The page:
surprising, and as yet
explained, phenomenon took place about 1840, just as the era of the
Men was coming to an end. Even though there was abundant cheap land
throughout the prairies and plains of latter-day Kansas, Nebraska,
and more, thousands of Easterners took a sudden passion to carve new
for themselves on the Pacific coast, first in the Oregon territory, and
soon thereafter, with the discovery ofgold, in California."
-- Frontier Skills by William C. DavisMore than 160 years have passed since the first of some 300,000 emigrants started a massive migration across the heartland of North America to the continent's Pacific shores. Beginning in Independence, Missouri, and ending in Oregon City, Oregon, the "Oregon Trail" stretched for 2,000 miles across six states.
Tracks from this passage are still embedded in the Snake River Plain not far from here. I've walked in them several times, pressing my feet where wagon wheels and oxen and well-worn boots once tread, and it continues to astonish me that so many people would give up their homes back East and travel so far with so little assurance of a better life at the far end of their seven-month journey.
Truth is, a great number of those who followed the Oregon Trail to Oregon did not stay. Promoters failed to mention the rain and swindlers and privations associated with homesteading. Some folks moved on to California. Others returned to the homes they left behind, throwing themselves at the mercy of their relatives and friends.
"Settlers" is an inaccurate description of most who made these journeys; "unsettled" is a fairer adjective and "backtrackers" is what others on the trail called them. Some used the trail three or four times, following their dreams back and forth, back and forth.
Backtracking is so common among Americans, in fact, that it's almost a cultural trait. Nearly a third of us will change residences in the next two years and many others will feel they should have. In every move, there's one overriding reason like a better job or bad neighbors or a longing to return to someplace familiar or a pining for someplace new.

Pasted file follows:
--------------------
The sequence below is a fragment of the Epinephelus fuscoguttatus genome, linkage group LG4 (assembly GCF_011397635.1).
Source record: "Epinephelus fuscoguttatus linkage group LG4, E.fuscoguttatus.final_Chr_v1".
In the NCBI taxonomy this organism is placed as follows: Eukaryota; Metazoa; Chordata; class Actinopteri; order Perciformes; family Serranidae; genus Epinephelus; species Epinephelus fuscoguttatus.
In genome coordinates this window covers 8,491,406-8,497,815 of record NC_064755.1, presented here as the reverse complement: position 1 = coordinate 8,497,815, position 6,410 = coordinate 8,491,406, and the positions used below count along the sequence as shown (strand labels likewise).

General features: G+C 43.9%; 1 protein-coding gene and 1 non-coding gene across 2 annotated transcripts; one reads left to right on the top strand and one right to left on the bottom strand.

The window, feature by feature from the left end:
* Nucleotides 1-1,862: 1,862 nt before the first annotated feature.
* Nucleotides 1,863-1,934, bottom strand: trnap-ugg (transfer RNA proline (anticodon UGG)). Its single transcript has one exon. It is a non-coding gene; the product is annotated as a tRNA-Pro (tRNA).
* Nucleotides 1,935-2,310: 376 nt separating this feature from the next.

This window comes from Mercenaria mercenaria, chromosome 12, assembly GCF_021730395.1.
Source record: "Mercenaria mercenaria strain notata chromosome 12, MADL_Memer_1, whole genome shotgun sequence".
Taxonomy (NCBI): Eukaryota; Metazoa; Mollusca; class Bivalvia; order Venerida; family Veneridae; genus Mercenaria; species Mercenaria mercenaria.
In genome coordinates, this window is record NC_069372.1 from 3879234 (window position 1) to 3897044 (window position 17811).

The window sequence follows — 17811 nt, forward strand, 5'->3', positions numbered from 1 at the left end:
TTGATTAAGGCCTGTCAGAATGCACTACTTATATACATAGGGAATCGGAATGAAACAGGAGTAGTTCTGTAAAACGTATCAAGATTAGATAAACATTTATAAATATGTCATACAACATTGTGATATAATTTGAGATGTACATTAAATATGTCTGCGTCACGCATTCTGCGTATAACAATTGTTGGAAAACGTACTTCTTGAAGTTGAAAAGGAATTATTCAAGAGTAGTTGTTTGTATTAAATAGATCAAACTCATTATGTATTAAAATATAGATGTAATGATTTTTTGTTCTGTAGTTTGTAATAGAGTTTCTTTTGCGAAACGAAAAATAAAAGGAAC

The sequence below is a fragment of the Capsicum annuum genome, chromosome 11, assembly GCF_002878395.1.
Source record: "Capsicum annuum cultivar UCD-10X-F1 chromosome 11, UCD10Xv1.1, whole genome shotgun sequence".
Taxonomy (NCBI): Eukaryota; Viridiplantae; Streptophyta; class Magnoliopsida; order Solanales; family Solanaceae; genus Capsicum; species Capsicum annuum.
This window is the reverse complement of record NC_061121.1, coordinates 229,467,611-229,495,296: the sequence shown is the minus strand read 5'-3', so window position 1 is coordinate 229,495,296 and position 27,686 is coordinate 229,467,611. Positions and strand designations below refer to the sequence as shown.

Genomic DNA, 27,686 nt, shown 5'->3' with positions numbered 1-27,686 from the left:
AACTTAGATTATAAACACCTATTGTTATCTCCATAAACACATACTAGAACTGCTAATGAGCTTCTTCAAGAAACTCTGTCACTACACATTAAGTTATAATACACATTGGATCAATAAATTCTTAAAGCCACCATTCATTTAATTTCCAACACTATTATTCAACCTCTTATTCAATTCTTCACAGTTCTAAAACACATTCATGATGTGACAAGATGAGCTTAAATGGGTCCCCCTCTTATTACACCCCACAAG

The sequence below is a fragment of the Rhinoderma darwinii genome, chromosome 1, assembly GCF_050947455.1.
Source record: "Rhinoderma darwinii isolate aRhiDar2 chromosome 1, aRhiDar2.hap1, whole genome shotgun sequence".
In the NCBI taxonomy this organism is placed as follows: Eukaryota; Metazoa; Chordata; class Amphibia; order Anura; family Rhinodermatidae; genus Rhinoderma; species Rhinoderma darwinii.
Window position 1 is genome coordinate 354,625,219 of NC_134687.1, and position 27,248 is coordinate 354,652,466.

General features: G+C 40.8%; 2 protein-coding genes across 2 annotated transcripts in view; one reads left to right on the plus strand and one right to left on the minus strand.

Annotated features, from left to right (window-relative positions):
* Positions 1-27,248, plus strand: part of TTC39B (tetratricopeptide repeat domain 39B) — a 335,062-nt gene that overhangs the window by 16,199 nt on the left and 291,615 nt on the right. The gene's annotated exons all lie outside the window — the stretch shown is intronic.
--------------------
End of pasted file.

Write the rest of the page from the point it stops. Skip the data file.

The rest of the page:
We get tired of the old haunts, but once we've moved we miss them. We run from the provincialism of rural life only to be repulsed later by what we find in the city or suburb.
Like young Huck Finn, we fear being "sivilized" by Tom Sawyer's Aunt Sally and are determined to "light out for the Territory" if anyone starts making demands.
This is the urge that blazed the Oregon Trail, I believe. It prompted a goodly portion of 19th century Americans to leave their farms and friends and families for an uncertain future in the Territory. By its energy a continent was populated. Because of its endurance our souls remain unsettled.
-- by Michael Hofferber, Outrider
It Happened on the Oregon Trail
by Tricia Martineau Wagner
Globe Pequot Press, 2005
This volume recounts the histories of 30 little-known but fascinating individuals who were in some way related to the great Oregon Trail migration of the mid-19th century.
Solidly researched and well documented, the stories range from an early 1800s Sioux legend about a young brave who scaled Chimney Rock to the 1996 dedication of a memorial park to Mormon pioneer Rebecca Winters.
"Today, almost all traces of the Oregon Trail are covered by railroads and highways," notes the author, Tricia Martineau Wagner. "What was it that separated those who chose to travel 2,170 miles to the Pacific Ocean over the Oregon Trail from those who never entertained such a notion? No one knows. Only the stories of some of those who chose to make the journey remain to speak of the decision and its impact."
Wagner's stories help explain
what was in the minds and hearts of those people a century-and-a-half
and what motivated them to accept the challenge of a risky five-month,
2,000-mile journey into unknown territories populated by strangers and
Ghosts of the Pioneers
A Family Search for the Independent Oregon Colony of 1844
The Life of an American Border Man
by David A. Remley
University of Oklahoma Press, 2012